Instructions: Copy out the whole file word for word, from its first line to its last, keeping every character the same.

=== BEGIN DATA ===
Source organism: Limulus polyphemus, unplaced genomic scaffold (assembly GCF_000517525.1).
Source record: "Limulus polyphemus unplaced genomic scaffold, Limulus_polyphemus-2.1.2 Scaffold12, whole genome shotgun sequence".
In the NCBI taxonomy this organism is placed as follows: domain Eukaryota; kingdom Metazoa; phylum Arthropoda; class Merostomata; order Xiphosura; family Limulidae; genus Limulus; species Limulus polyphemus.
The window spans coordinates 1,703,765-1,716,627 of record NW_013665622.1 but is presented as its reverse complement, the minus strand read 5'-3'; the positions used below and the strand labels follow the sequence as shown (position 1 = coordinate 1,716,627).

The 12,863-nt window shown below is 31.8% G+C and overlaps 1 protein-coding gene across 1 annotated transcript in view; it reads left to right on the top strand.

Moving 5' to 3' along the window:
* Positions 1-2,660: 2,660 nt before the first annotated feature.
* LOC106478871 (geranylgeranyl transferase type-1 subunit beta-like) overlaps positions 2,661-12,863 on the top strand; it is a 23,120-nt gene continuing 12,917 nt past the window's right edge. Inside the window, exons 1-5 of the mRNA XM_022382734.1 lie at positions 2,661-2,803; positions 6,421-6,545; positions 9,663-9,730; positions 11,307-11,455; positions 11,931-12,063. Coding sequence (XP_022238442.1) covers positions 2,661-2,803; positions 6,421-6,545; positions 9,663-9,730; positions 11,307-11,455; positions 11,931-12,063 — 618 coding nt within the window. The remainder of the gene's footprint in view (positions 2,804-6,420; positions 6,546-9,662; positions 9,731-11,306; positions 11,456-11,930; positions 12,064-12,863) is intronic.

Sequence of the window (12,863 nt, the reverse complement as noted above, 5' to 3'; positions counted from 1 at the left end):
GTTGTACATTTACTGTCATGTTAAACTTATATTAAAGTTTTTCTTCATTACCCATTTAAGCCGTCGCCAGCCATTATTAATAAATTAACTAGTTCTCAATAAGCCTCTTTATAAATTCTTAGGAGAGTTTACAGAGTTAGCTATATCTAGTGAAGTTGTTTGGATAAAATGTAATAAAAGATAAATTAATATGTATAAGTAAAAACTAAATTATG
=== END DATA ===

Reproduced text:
Source organism: Limulus polyphemus, unplaced genomic scaffold (assembly GCF_000517525.1).
Source record: "Limulus polyphemus unplaced genomic scaffold, Limulus_polyphemus-2.1.2 Scaffold12, whole genome shotgun sequence".
In the NCBI taxonomy this organism is placed as follows: domain Eukaryota; kingdom Metazoa; phylum Arthropoda; class Merostomata; order Xiphosura; family Limulidae; genus Limulus; species Limulus polyphemus.
The window spans coordinates 1,703,765-1,716,627 of record NW_013665622.1 but is presented as its reverse complement, the minus strand read 5'-3'; the positions used below and the strand labels follow the sequence as shown (position 1 = coordinate 1,716,627).

The 12,863-nt window shown below is 31.8% G+C and overlaps 1 protein-coding gene across 1 annotated transcript in view; it reads left to right on the top strand.

Moving 5' to 3' along the window:
* Positions 1-2,660: 2,660 nt before the first annotated feature.
* LOC106478871 (geranylgeranyl transferase type-1 subunit beta-like) overlaps positions 2,661-12,863 on the top strand; it is a 23,120-nt gene continuing 12,917 nt past the window's right edge. Inside the window, exons 1-5 of the mRNA XM_022382734.1 lie at positions 2,661-2,803; positions 6,421-6,545; positions 9,663-9,730; positions 11,307-11,455; positions 11,931-12,063. Coding sequence (XP_022238442.1) covers positions 2,661-2,803; positions 6,421-6,545; positions 9,663-9,730; positions 11,307-11,455; positions 11,931-12,063 — 618 coding nt within the window. The remainder of the gene's footprint in view (positions 2,804-6,420; positions 6,546-9,662; positions 9,731-11,306; positions 11,456-11,930; positions 12,064-12,863) is intronic.

Sequence of the window (12,863 nt, the reverse complement as noted above, 5' to 3'; positions counted from 1 at the left end):
GTTGTACATTTACTGTCATGTTAAACTTATATTAAAGTTTTTCTTCATTACCCATTTAAGCCGTCGCCAGCCATTATTAATAAATTAACTAGTTCTCAATAAGCCTCTTTATAAATTCTTAGGAGAGTTTACAGAGTTAGCTATATCTAGTGAAGTTGTTTGGATAAAATGTAATAAAAGATAAATTAATATGTATAAGTAAAAACTAAATTATG